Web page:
Extracting Timelines from Unstructured Text

February 20, 2015
12 noon - 1:15 pm
Halligan 102
Speaker: Steve Bethard, University of Alabama, Birmingham
Host: Soha Hassoun


Extracting timelines from unstructured text is a critical component of applications like reviewing patient medical records or summarizing news stories. It is also a deceptively simple task: find the events, link each event to the time it happened, then sort the events chronologically. But human language is rarely explicit in the way that would be most convenient for a computer, and events, times and temporal relations are often implicit, left to be inferred by the reader. In this talk, I will first present a typical architecture for constructing timelines from the explicit and implicit cues of language: a series of supervised machine learning components trained on example texts whose timelines have been annotated manually by humans. Then I will show how we can improve this approach by leveraging big data that has not been annotated by humans but nonetheless reveals some patterns in how humans talk about time. Finally, I will present an alternative approach to timeline extraction, motivated by linguistic and psychological theories, that uses a structured application of machine learning methods to produce better timelines in the form of dependency structures.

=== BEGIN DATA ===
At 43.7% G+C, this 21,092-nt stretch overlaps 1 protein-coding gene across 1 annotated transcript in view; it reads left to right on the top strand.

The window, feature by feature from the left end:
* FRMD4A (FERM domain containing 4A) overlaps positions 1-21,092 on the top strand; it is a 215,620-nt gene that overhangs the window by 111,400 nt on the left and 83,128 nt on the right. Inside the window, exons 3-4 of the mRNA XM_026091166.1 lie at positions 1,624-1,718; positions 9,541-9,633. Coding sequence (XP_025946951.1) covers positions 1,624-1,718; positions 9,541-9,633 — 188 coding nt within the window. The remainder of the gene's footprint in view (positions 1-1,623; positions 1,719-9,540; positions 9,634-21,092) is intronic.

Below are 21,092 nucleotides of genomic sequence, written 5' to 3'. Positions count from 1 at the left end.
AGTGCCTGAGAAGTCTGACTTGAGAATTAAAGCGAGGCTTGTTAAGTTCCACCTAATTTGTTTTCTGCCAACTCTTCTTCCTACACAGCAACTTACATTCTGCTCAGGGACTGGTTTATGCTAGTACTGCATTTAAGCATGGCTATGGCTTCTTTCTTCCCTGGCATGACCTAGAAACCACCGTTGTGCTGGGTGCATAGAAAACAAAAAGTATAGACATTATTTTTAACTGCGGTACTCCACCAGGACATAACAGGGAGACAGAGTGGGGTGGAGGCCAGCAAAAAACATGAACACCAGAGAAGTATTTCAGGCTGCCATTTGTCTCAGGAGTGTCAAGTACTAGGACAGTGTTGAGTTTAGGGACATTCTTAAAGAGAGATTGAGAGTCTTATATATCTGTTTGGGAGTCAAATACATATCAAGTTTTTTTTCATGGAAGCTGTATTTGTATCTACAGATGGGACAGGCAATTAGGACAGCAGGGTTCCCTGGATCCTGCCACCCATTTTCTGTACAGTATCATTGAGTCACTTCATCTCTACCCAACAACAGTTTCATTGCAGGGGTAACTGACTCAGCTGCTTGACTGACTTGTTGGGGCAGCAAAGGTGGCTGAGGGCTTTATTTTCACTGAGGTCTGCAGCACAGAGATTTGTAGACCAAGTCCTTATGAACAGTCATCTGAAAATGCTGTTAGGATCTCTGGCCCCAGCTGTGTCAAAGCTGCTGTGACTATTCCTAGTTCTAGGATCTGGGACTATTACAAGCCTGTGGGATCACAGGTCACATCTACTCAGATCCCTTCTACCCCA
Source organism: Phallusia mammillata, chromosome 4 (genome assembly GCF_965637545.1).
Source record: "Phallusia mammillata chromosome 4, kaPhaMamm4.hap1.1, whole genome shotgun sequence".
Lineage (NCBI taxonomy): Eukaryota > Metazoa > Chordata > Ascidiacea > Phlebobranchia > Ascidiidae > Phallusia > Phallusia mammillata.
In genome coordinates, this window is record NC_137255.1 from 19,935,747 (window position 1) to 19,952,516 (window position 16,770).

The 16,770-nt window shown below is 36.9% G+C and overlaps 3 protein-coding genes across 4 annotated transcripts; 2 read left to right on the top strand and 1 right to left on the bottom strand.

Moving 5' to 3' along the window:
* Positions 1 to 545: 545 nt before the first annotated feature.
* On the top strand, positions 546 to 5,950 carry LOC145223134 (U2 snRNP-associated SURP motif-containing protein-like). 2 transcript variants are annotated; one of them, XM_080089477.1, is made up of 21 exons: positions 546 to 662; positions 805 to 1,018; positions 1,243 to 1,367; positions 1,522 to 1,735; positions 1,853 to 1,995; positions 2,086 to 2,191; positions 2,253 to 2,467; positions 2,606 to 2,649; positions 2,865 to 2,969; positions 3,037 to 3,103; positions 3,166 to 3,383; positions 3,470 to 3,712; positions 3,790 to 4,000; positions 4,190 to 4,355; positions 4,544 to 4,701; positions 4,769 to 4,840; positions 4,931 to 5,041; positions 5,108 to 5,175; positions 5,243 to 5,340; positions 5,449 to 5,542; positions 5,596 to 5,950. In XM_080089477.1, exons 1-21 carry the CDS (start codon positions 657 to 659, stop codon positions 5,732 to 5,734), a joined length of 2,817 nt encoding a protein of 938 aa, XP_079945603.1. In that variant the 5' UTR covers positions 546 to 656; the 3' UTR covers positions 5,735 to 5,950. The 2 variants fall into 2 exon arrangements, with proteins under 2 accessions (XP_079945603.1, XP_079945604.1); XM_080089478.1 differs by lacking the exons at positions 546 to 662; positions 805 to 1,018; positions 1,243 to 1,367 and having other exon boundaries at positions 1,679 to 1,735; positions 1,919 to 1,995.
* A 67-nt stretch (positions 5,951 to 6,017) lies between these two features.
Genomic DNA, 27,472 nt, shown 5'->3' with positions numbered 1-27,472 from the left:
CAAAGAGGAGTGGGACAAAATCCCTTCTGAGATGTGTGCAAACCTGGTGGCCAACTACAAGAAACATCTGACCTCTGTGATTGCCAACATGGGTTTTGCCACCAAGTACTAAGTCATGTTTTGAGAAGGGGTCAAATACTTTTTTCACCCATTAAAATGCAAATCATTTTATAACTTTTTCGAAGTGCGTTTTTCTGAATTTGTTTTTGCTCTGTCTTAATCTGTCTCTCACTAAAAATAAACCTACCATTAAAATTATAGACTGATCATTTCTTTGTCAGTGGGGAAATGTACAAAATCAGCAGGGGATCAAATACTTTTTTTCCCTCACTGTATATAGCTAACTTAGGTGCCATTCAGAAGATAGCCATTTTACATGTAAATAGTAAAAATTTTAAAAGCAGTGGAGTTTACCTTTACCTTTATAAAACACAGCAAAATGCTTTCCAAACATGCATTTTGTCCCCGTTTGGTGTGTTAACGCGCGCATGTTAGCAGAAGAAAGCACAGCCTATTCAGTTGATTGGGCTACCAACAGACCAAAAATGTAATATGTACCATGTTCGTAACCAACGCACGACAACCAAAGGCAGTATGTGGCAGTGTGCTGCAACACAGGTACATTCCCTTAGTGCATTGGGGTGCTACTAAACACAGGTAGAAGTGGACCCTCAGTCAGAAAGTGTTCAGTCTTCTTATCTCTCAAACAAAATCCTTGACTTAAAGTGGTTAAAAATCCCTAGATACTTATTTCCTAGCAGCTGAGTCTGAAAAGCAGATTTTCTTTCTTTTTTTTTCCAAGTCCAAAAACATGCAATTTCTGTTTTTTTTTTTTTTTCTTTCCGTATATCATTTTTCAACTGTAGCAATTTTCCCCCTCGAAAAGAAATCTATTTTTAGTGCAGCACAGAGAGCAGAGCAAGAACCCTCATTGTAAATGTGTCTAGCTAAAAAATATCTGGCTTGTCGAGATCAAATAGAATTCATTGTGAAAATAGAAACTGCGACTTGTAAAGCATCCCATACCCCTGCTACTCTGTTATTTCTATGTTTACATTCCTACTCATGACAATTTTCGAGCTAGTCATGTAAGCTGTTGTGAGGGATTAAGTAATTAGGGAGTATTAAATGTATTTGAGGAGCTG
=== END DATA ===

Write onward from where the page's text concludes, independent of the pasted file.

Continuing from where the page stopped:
Steven Bethard is an assistant professor in Computer and Information Sciences at the University of Alabama at Birmingham, where he is director of the Computational Representation and Analysis of Language (CoRAL) laboratory. He works on topics in machine learning and natural language processing, including constructing timelines from unstructured text, building information extraction models for clinical narratives, and applying machine learning to educational applications. He previously received a joint Ph.D. in Computer Science and Cognitive Science from the University of Colorado in 2007, and worked as a postdoctoral researcher at Stanford University's Natural Language Processing group, Johns Hopkins University's Human Language Technology Center of Excellence, KULeuven's Language Intelligence and Information Retrieval group in Belgium, and the University of Colorado's Center for Language and Education Research.